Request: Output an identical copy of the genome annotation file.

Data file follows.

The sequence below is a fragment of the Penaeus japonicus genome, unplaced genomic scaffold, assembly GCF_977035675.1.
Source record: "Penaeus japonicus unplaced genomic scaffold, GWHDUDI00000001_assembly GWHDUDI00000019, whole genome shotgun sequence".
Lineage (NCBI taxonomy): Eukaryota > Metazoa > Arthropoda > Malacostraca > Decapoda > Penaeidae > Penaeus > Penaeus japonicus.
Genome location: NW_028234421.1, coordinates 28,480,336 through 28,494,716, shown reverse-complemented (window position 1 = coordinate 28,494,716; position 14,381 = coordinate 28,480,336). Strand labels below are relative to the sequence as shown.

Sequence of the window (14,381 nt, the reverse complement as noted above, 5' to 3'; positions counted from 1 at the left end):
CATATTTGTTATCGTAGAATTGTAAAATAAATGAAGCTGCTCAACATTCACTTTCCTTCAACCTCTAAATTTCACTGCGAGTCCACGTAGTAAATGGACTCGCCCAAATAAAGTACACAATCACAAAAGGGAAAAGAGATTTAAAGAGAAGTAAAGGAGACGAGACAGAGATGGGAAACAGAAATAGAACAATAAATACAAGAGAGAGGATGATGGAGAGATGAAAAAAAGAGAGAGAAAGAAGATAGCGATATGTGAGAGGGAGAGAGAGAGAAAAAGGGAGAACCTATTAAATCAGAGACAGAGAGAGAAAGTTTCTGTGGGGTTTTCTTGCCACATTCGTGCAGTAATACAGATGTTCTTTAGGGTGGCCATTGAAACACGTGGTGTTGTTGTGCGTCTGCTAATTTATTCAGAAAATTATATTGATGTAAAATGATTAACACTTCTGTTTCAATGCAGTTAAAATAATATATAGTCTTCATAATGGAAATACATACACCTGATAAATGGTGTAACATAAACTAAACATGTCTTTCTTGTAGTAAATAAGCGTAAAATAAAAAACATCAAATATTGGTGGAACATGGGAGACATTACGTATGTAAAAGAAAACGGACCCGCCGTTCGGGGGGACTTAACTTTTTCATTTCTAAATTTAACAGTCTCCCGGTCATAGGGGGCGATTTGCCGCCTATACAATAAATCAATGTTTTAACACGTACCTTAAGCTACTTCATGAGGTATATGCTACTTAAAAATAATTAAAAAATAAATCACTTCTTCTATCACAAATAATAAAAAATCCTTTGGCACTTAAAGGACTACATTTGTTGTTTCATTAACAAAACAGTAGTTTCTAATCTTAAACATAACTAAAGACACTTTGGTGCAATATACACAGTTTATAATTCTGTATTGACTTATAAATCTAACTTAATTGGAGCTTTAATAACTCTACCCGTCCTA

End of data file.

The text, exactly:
The sequence below is a fragment of the Penaeus japonicus genome, unplaced genomic scaffold, assembly GCF_977035675.1.
Source record: "Penaeus japonicus unplaced genomic scaffold, GWHDUDI00000001_assembly GWHDUDI00000019, whole genome shotgun sequence".
Lineage (NCBI taxonomy): Eukaryota > Metazoa > Arthropoda > Malacostraca > Decapoda > Penaeidae > Penaeus > Penaeus japonicus.
Genome location: NW_028234421.1, coordinates 28,480,336 through 28,494,716, shown reverse-complemented (window position 1 = coordinate 28,494,716; position 14,381 = coordinate 28,480,336). Strand labels below are relative to the sequence as shown.

Sequence of the window (14,381 nt, the reverse complement as noted above, 5' to 3'; positions counted from 1 at the left end):
CATATTTGTTATCGTAGAATTGTAAAATAAATGAAGCTGCTCAACATTCACTTTCCTTCAACCTCTAAATTTCACTGCGAGTCCACGTAGTAAATGGACTCGCCCAAATAAAGTACACAATCACAAAAGGGAAAAGAGATTTAAAGAGAAGTAAAGGAGACGAGACAGAGATGGGAAACAGAAATAGAACAATAAATACAAGAGAGAGGATGATGGAGAGATGAAAAAAAGAGAGAGAAAGAAGATAGCGATATGTGAGAGGGAGAGAGAGAGAAAAAGGGAGAACCTATTAAATCAGAGACAGAGAGAGAAAGTTTCTGTGGGGTTTTCTTGCCACATTCGTGCAGTAATACAGATGTTCTTTAGGGTGGCCATTGAAACACGTGGTGTTGTTGTGCGTCTGCTAATTTATTCAGAAAATTATATTGATGTAAAATGATTAACACTTCTGTTTCAATGCAGTTAAAATAATATATAGTCTTCATAATGGAAATACATACACCTGATAAATGGTGTAACATAAACTAAACATGTCTTTCTTGTAGTAAATAAGCGTAAAATAAAAAACATCAAATATTGGTGGAACATGGGAGACATTACGTATGTAAAAGAAAACGGACCCGCCGTTCGGGGGGACTTAACTTTTTCATTTCTAAATTTAACAGTCTCCCGGTCATAGGGGGCGATTTGCCGCCTATACAATAAATCAATGTTTTAACACGTACCTTAAGCTACTTCATGAGGTATATGCTACTTAAAAATAATTAAAAAATAAATCACTTCTTCTATCACAAATAATAAAAAATCCTTTGGCACTTAAAGGACTACATTTGTTGTTTCATTAACAAAACAGTAGTTTCTAATCTTAAACATAACTAAAGACACTTTGGTGCAATATACACAGTTTATAATTCTGTATTGACTTATAAATCTAACTTAATTGGAGCTTTAATAACTCTACCCGTCCTA